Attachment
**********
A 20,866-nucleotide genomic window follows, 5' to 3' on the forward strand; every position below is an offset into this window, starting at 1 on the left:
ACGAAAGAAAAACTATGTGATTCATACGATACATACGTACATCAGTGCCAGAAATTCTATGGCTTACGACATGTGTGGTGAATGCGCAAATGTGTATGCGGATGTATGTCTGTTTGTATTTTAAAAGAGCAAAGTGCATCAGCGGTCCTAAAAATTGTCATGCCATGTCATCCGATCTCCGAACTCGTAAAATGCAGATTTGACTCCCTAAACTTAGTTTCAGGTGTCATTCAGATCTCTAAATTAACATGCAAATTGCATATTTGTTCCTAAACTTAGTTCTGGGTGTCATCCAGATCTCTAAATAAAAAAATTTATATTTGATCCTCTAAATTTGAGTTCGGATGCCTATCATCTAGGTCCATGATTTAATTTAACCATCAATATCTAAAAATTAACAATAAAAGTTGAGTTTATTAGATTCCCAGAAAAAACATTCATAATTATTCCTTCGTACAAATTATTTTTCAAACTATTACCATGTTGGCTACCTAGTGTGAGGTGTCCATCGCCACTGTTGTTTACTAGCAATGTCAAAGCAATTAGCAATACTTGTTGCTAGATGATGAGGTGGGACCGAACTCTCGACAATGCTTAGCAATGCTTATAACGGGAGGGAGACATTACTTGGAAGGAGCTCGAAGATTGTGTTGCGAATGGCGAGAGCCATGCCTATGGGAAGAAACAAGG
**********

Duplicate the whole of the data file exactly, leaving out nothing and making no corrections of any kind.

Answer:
A 20,866-nucleotide genomic window follows, 5' to 3' on the forward strand; every position below is an offset into this window, starting at 1 on the left:
ACGAAAGAAAAACTATGTGATTCATACGATACATACGTACATCAGTGCCAGAAATTCTATGGCTTACGACATGTGTGGTGAATGCGCAAATGTGTATGCGGATGTATGTCTGTTTGTATTTTAAAAGAGCAAAGTGCATCAGCGGTCCTAAAAATTGTCATGCCATGTCATCCGATCTCCGAACTCGTAAAATGCAGATTTGACTCCCTAAACTTAGTTTCAGGTGTCATTCAGATCTCTAAATTAACATGCAAATTGCATATTTGTTCCTAAACTTAGTTCTGGGTGTCATCCAGATCTCTAAATAAAAAAATTTATATTTGATCCTCTAAATTTGAGTTCGGATGCCTATCATCTAGGTCCATGATTTAATTTAACCATCAATATCTAAAAATTAACAATAAAAGTTGAGTTTATTAGATTCCCAGAAAAAACATTCATAATTATTCCTTCGTACAAATTATTTTTCAAACTATTACCATGTTGGCTACCTAGTGTGAGGTGTCCATCGCCACTGTTGTTTACTAGCAATGTCAAAGCAATTAGCAATACTTGTTGCTAGATGATGAGGTGGGACCGAACTCTCGACAATGCTTAGCAATGCTTATAACGGGAGGGAGACATTACTTGGAAGGAGCTCGAAGATTGTGTTGCGAATGGCGAGAGCCATGCCTATGGGAAGAAACAAGG